In Agile development methodology, teams work in ‘sprints’ to produce bite-sized deliverables in an iterative manner. Sprints can be one to four weeks long depending on the size and complexity of the project. At the end of each sprint, the business has a working deliverable, such as a new report or dashboard, delivered to them in a production setting.

By contrast, the waterfall development cycle used in traditional BI rollouts, is cemented in a regimented, sequential progression. It is inflexible to changing reporting needs and costly to make changes to. Agile BI, as a process, is about delivering functioning software regularly in short weekly or monthly timeframes – the shorter and more frequent the better (working software is the measure of BI success). Agile BI is about responding to the immediate needs of the BI user, rather than working to establish and deliver ALL potential reporting needs upfront. To establish an approach that facilitates Agile BI, reporting objectives should be readjusted regularly based on available resources and intermediate business goals to help focus attention on what is really important. Working in this manner ensures the relevancy of reporting to business goals and enables a faster, more flexible approach to changing reporting needs.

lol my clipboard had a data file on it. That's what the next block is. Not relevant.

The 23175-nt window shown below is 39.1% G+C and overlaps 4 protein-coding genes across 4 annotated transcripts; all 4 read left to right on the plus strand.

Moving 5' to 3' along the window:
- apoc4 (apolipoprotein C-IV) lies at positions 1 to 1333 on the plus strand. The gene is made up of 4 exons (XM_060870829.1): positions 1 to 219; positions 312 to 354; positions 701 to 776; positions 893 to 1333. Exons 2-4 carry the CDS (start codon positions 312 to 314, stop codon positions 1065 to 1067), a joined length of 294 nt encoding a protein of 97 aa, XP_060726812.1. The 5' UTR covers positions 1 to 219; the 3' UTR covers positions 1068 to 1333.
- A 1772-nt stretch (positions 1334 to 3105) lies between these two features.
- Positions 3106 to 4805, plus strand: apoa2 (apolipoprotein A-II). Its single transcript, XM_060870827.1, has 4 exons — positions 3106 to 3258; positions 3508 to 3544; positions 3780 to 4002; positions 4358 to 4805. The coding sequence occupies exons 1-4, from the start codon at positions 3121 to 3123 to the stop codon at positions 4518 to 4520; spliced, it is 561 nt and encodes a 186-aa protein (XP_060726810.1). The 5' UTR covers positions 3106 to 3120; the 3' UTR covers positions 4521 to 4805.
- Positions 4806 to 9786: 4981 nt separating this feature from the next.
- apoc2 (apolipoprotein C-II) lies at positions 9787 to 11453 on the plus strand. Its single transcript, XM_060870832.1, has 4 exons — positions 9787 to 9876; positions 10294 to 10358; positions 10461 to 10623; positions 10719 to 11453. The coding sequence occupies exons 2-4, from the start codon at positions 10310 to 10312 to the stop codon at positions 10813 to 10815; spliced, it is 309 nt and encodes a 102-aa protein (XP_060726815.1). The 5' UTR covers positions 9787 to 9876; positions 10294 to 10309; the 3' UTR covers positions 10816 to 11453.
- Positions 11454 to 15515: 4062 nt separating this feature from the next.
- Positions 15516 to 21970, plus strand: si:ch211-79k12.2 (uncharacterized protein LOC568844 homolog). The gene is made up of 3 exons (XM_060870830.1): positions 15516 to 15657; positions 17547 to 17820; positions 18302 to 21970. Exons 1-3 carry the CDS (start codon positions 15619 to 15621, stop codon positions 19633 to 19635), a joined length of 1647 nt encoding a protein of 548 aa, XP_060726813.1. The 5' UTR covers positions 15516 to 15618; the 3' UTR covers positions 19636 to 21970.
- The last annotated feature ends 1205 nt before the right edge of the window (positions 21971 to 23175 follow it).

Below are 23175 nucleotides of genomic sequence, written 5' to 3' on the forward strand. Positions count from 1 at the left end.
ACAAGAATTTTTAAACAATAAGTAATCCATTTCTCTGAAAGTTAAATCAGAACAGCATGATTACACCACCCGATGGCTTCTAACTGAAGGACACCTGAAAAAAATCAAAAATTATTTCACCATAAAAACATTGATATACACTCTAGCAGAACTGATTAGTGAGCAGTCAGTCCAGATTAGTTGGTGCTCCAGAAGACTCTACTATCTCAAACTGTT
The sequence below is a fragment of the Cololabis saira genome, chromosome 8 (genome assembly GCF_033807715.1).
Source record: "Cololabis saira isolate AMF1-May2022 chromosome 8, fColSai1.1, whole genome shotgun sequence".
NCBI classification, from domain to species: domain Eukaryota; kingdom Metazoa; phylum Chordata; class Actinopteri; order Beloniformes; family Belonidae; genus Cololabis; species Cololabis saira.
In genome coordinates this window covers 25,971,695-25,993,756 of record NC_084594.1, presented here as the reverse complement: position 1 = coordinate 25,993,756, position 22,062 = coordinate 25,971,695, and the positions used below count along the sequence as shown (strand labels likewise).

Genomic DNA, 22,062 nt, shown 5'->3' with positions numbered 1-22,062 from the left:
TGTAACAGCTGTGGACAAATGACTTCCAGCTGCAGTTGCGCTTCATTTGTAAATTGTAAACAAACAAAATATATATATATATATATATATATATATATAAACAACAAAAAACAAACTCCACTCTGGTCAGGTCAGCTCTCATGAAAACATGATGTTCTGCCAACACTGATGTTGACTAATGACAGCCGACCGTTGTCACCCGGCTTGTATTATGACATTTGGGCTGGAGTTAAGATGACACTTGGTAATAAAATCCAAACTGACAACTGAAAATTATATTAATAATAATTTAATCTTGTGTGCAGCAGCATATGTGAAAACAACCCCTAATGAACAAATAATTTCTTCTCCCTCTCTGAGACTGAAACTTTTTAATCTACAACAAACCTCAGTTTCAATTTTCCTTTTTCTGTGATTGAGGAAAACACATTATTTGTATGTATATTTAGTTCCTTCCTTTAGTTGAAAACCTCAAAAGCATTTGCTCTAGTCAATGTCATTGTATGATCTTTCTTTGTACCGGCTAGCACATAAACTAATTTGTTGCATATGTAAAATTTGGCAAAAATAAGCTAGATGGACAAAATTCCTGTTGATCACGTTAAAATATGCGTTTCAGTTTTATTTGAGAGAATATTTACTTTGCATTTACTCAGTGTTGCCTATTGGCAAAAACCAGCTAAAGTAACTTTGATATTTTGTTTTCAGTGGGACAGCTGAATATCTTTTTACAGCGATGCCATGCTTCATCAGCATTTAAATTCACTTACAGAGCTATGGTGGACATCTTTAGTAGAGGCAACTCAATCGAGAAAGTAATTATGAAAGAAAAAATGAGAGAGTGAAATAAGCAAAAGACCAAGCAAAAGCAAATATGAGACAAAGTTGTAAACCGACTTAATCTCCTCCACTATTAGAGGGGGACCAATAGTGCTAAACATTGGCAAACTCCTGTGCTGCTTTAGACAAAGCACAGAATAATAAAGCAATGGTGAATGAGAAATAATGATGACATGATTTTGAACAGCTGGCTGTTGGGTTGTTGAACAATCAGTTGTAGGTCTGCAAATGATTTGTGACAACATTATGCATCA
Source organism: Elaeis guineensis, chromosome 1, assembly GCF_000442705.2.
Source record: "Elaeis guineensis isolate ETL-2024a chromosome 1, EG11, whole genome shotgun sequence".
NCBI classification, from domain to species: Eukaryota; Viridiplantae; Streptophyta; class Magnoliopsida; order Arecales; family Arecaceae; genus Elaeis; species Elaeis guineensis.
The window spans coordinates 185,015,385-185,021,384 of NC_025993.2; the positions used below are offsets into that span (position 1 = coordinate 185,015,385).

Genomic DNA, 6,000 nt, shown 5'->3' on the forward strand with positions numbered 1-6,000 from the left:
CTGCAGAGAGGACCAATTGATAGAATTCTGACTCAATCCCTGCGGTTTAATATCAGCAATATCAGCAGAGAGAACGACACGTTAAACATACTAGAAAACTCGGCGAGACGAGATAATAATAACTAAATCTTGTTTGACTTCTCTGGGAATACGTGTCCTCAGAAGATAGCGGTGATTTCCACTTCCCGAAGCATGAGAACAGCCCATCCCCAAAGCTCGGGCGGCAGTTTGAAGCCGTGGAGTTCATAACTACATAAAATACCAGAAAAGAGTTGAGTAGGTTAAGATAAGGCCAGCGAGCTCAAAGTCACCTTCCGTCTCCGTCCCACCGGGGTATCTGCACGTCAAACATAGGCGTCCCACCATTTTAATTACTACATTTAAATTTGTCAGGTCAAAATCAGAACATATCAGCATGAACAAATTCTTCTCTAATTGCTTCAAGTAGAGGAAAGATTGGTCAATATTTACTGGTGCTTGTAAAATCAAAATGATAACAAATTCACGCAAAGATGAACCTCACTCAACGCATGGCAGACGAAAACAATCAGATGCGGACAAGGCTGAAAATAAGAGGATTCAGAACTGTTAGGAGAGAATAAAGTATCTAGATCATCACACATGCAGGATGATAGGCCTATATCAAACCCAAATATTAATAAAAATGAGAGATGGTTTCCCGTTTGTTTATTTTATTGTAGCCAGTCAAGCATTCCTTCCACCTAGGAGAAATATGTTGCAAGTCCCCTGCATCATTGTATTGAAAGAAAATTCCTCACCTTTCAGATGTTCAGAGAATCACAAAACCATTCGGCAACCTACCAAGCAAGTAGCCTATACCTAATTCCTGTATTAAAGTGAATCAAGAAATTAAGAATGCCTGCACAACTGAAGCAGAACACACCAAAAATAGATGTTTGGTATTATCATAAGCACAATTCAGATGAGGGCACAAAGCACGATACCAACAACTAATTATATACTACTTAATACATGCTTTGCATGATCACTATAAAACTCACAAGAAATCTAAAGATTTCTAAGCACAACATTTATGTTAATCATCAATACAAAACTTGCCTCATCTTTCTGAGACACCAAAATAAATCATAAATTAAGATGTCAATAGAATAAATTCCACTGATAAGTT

Systematize ongoing BI Processes

Agile BI development teams must automate any repetitive tasks/processes to allow more time and focus to be spent on developing and delivering end-user features. For example, whilst critical, testing the BI system manually takes up unacceptable resources each and every sprint cycle. Automated testing conducted by the users actually involved in the development of new reports, means that new changes can be quickly tested within the sprint, rather than waiting to be processed by a separate testing team. This way, accountability resides within the team.

Implement Barely Sufficient Processes

Minimizing the amount of ‘ceremony’ associated with BI development reduces the length of development cycles and allows development teams to concentrate on the work that matters. This minimalistic approach does not suggest that careful planning is unnecessary during the development process, but that formal planning and documentation should be aimed at satisfying the practical needs of the project. For example, a concept document for each sprint should focus on business user requirements and nothing more. Additional verbiage simply adds no value. Agile BI is just as much about maximizing the amount of work not done.


Successful Agile BI deployments enhance organizational flexibility and responsiveness. Increasingly, businesses and their personnel are exploiting the benefits of Agile BI, allowing them to respond with immediacy to business demands. To survive and prosper in a competitive marketplace, businesses from all industries and sectors have to be able to scan their external environment, review their internal processes and make appropriate proactive and reactive changes. Modern companies are striving to spread fact-based decision-making throughout their organizations. Agile BI solutions, with their end-user centric approach, enable organizations’ to anticipate and adapt to shifting market conditions.


  • Information Management Blog : Agile BI
  • Yellowfin : Agile Business Intelligence
  • Forrester report on Agile BI Out Of The Box
  • Balanced Insight: Enabling Agile Business Intelligence with Balanced Insight